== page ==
I thought it would be intriguing to ask painters this simple yet complex question. This query comes with no ground rules—it’s up to each individual artist to find their own approach and direction.
This project will be an ongoing exploration … let’s see where it takes us.
What is Painting?
Featuring Brian Ritchard
For the most part, painting is very much what it has always been; an individual mission, loosely mapped.
Painting is famously non-collaborative, even solitary. Thankfully, the assignment comes with road-tested field notes, thoughtfully assembled over the centuries by other painters. We have journals, sketchbooks, and all kinds of other primary documents to guide us as we scramble along. Looking back along the arc of art history, it is not hard to conclude that painting really is more collaborative than generally assumed.
Like most painters today, I was thoroughly doused in modern and contemporary art theory as part of my training. In art school, we learn that painting has “baggage” (Scandal! Naked body parts! Misogyny! Forgery! et. al.) and that this baggage is perhaps too heavy and weird to haul around. (Painting is dead! Long live painting!). In art school, we are told that painting is an archaic mode of expression, especially representational painting. And yet painting continues to be a primary engine of the annual multi-billion dollar global art industry. (More baggage! And aren’t painters supposed to be impoverished? Painting is so complicated!)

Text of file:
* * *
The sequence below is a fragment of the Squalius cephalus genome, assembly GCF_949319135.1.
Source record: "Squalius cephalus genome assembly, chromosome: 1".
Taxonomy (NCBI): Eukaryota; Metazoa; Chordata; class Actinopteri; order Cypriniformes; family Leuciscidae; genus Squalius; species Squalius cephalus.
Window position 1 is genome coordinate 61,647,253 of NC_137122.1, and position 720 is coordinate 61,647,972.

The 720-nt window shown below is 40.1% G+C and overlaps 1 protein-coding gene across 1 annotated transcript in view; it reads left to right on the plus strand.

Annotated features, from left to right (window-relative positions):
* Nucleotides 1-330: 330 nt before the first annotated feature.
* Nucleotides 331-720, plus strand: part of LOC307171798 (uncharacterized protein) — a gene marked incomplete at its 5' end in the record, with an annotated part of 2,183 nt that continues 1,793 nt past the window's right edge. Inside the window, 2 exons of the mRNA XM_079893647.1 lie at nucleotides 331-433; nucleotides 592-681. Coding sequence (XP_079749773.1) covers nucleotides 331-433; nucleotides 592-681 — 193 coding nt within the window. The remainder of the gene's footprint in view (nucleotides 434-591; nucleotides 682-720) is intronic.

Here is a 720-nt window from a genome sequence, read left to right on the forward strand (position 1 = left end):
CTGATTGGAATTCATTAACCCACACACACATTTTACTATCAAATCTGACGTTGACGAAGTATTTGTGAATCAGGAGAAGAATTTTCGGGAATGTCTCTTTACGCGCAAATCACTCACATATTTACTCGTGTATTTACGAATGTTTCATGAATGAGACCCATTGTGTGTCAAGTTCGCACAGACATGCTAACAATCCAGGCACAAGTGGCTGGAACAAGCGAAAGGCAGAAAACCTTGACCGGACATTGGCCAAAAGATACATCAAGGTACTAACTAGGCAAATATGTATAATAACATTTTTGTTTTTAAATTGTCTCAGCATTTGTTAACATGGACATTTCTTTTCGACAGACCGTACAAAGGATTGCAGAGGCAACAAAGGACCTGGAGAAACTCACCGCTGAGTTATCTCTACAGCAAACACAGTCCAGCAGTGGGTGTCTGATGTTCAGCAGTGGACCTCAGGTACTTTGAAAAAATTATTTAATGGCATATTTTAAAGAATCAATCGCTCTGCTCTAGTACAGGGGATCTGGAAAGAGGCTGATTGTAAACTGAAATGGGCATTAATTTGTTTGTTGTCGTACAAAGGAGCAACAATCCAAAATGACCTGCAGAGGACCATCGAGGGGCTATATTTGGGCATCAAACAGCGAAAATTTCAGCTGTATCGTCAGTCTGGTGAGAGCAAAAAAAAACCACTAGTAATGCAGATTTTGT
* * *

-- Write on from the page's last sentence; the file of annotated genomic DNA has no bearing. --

This inventory of baggage grows with each passing decade, and to be a painter, you have to be a draft horse, willing to haul the load. Personally, I have learned to embrace the task, and I hope that it shows in my work. When I have a problem with a painting that I am working on, I look around to see what other painters have done. I consult the field notes, as it were. Rather than looking at art history as something to overcome, I study it like a manual.
So while painting remains a very individualistic pursuit, it is comforting to know that there are others, and that there have always been others, and that there will always be others. Painting is much too primal and humanistically essential to ever be extinguished. Without doubt, painting will continue to evolve and assume all manner of strange format and content. But the basics will remain constant: pigment slipping across surface, marks being made to commemorate a single moment along the painter’s trail.
Brian Ritchard, Wind Farm #34 , oil on panel, 24″ x 48″, 2011
Brian Ritchard has been exhibiting his work in galleries and museums for twenty-five years. He earned his MFA in painting in 1990 from the University of Chicago
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